elecampane – a good addition to your regimen
In India, elecampane is an herb that’s been used for thousands of years. It was considered a tonic herb that was generally thought to improve your health. However, it does have some specific uses such as relieving indigestion and breaking up mucous in the body.

While it’s not used as much in Western herbal medicine as in India, elecampane is an important part of an herbalist toolbox. It was once used mainly as an expectorant and a diuretic that helped to thin mucous and relieve the body of excess water. However, it’s not usually used for that purpose anymore.

Now it can be used to help treat lung infections such as bronchitis and pleurisy. It’s also used for other respiratory ailments such as asthma, hay fever, and coughs. It’s typically added to compound medications and used in conjunction with other herbs. It’s a perfect compliment to herbs that are also used for treating respiratory ailments.

Elecampane is also used in Chinese medicine. However, in Chinese medicine it’s used to treat cancers. It can also be used on the skin to heal minor irritations. In the case of facial neuralgia and sciatica, elecampane can also bring relief.

For the digestive system, elecampane can help to keep your intestines running smoothly. It’s thought that elecampane helps to keep good bacteria healthy and growing in the intestine. This promotes regularity and helps to keep your digestion flowing properly. In fact, elecampane is so soothing to the digestive system that one study found it helped to reduce nausea in patients undergoing chemotherapy.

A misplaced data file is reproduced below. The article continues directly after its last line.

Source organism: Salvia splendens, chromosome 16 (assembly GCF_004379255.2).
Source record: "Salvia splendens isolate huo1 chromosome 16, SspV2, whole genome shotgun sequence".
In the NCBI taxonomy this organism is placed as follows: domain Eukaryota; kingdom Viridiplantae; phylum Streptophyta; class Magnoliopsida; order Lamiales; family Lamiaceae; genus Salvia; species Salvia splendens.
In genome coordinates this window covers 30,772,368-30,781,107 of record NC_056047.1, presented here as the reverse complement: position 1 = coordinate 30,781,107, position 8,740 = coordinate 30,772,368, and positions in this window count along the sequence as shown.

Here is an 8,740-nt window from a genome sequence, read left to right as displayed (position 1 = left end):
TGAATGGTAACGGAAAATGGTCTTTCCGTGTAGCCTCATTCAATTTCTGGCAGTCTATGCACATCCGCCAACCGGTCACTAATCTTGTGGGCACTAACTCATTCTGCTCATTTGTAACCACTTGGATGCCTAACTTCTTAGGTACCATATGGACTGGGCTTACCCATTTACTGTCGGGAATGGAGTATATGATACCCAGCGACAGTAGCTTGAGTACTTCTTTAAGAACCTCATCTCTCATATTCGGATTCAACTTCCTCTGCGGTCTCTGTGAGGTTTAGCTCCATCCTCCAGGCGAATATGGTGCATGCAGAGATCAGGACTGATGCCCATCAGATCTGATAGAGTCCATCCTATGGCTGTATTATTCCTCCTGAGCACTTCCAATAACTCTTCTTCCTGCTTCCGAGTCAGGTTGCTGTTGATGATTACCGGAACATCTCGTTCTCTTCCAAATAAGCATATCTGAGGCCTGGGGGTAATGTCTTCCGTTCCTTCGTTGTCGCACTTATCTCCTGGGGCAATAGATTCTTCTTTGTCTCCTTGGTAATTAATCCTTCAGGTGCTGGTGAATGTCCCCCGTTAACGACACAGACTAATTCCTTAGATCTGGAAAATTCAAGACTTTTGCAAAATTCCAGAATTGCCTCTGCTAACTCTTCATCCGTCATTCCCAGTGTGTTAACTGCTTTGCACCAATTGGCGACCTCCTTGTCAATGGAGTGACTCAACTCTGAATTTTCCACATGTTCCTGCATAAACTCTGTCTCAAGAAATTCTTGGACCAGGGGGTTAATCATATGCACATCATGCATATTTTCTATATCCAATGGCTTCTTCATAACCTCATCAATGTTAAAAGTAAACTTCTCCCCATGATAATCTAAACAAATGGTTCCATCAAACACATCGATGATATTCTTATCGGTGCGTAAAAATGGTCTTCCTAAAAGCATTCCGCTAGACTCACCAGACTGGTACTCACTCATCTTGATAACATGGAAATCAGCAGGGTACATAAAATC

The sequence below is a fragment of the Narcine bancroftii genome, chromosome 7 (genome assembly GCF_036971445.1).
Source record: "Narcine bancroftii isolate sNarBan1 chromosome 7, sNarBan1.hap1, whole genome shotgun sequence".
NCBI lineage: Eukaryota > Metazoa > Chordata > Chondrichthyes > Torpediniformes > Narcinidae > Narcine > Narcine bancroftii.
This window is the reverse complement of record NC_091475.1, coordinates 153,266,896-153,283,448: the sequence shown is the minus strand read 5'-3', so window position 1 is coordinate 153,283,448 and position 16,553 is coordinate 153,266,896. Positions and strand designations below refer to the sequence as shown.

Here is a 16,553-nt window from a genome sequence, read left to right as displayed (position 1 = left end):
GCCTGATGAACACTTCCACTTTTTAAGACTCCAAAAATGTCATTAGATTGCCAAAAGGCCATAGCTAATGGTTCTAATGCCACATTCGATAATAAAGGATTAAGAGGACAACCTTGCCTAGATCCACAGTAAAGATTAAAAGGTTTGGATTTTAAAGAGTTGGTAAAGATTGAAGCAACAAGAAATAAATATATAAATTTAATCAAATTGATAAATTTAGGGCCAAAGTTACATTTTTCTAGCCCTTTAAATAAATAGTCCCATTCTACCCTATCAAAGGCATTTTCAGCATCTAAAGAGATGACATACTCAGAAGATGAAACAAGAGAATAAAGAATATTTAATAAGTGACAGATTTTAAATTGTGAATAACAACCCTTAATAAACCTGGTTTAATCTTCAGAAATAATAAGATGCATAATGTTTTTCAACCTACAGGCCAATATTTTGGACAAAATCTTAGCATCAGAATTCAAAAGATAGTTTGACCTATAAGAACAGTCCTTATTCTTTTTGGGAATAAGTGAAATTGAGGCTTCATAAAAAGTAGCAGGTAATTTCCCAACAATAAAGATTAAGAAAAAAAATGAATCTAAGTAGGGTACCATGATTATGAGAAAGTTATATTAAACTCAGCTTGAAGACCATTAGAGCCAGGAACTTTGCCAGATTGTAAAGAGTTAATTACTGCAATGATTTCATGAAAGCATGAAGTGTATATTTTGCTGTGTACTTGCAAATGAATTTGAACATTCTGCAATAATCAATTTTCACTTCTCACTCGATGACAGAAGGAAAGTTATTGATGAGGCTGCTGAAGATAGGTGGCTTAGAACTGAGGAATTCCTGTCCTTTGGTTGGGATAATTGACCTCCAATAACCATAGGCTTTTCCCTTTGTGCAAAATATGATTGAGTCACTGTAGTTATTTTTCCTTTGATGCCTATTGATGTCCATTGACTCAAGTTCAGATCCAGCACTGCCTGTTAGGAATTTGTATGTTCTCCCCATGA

Elecampane grows in the Eastern region of the world in China and Europe. But you don’t have to fly across the world in order to use it. Elecampane can be purchased in powder form. It can also be found in compound medicines in the form of lozenges, syrup, and capsules.

One word to the wise, make sure to do your research before using elecampane. Too much can cause a toxic reaction that irritates the skin and the mucous membranes of the body. However, if taken as directed you can avoid these problems.

The next time you’re suffering from a cold or allergies, reach for an herbal medication containing elecampane. It can help to soothe your symptoms and help you to feel better. It can also help you with indigestion and irregularity. Elecampane is a great addition to your cupboard.

for educational purposes only

This information has not been evaluated by the Food and Drug Administration. This information is not intended to diagnose, treat, cure, or prevent any disease.

please be advised:  Before making any changes to your diet you should always consult with your doctor, especially if you are pregnant, nursing or have existing conditions.

All reviews solely reflect the views and opinions expressed by the reviewer and not that of Monterey Bay Herb Co. We do not verify or endorse any claims made by any reviewer. None of these statements have been evaluated by the FDA and are not intended to diagnose, treat, cure, or prevent any disease or health condition.